Frog Hollow Press, 2019
Immediately one is struck by the unity of Simon Brown’s chapbook, this mud, a word, from Frog Hollow Press’s New Brunswick chapbook series, but it would be a mistake to consider this unity as singular or particular. Instead one is presented with a rather open text, allowing for multiple readings, with each reading encompassing the whole text. Where one reading explores the individual’s relationship to language, another explores a sense of place, or provides a criticism of capitalist notions of private property. The reading that will be explored here will be the positive reconstructivist th(read) the author has woven into this meditative tapeestry.
This book begins with the exclamation, “Hear me!” and one is quickly led to understand that it is an overflowing an affirmation (instead of a double negation, etc.) of the self in scism, where othering occurs. The speaker in the introductory phrases attempts to extricate themself through definition and lands on, “...myself and my own mud / for I am she -” before entering the first long sequence of the book.
The first long sequence is written in the first person plural and starts out with a “reach in the dark for something else...to take its form and lose its form, to lose its form and take it up again” and continues with this Deluezean (as opposed to a dialectic) progressive permutation that “crawls” forward as the speaker is disentangling themself through constant appending. After a series of revelations through “fog”, “shadows”, and the limitations of speach, the speaker accepts the scism as a whole and percieves “the old mistakes of separation.”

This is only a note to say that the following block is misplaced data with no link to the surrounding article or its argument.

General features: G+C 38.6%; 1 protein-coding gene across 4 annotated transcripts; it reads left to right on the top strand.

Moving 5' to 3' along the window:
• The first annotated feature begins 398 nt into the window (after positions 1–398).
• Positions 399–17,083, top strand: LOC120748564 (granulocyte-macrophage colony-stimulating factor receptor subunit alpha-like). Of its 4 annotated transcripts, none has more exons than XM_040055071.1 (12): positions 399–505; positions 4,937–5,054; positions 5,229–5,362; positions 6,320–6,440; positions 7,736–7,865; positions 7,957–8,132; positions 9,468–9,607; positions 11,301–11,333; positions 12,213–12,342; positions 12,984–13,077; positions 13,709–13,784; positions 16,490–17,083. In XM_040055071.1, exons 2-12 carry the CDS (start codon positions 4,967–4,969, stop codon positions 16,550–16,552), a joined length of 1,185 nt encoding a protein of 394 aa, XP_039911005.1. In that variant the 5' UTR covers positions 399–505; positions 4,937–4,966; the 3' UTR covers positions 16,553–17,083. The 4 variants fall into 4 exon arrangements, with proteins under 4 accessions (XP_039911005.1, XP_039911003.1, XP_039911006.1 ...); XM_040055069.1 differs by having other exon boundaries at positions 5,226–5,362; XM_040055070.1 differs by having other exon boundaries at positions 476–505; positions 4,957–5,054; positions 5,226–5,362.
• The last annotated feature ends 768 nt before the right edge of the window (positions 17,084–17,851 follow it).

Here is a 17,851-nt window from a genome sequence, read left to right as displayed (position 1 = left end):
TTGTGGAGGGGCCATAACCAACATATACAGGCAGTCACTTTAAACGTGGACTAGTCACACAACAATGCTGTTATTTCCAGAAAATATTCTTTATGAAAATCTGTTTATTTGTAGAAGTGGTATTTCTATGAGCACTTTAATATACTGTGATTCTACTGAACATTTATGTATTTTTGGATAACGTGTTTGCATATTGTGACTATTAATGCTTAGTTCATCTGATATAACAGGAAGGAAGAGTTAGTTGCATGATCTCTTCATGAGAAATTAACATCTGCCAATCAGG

The next several pages contain, or rather sets free, a series of unanwerable questions in the shape of birds flying, most notable is the unasked question of when. This omission firmly places the speaker outside of time, ie the extra-temporal now, and by doing this the reader becomes complicit, an active participant as one attempts to answer the questions, experiencing the moment together in the all inclusive now, the whole situated in the undecidable, or infinitely calcutating.
The answers never come, or do they? The next section is a set of five more or less equal stanzas of exclamations. As one begins to corelate these phrases to the previous questions, one is confronted with the possibility that acceptance of the undecided is the “risk of being covered” and one must “remain thirsty and uncovered” while the “squinty eye will know itself”. It is this squinty, or focused, I that proceeds on through the next long sequence.
Speaking from a complete whole, as I, magnifies everything else, through acceptance of risking indecision into a revelatory, or reminiscent, actualization of things at hand. The permutations progress this time beginning with, “the sun is bright” and continues to examine things under the light as the subjective identfies itself with them. Them, the particular rendered in general, the “fading edge” between the terms, the “losing song I sing and lose, I sing and lose as long as I can.”
So there it is, a th(read) that has been teased from the book, a book that is thread bare, revealing as it conceals. This work has many threads to follow, even if imposed and unintended. What more could one ask from a book? The book provides many readers their own threads to pull, and wondering what tapestry Simon Brown is weaving next.
Russell Carisse lives with their family of people and animals in New Brunswick, Canada. They are preserving 100 acres of wood and wetlands, where they are building a handmade stone house, growing food, and scribbling. Russell’s work can be found or is forthcoming in The Paragon Journal, STILL: the Journal online, and their collection Nomography. Freedom is a priori and Art need always be free.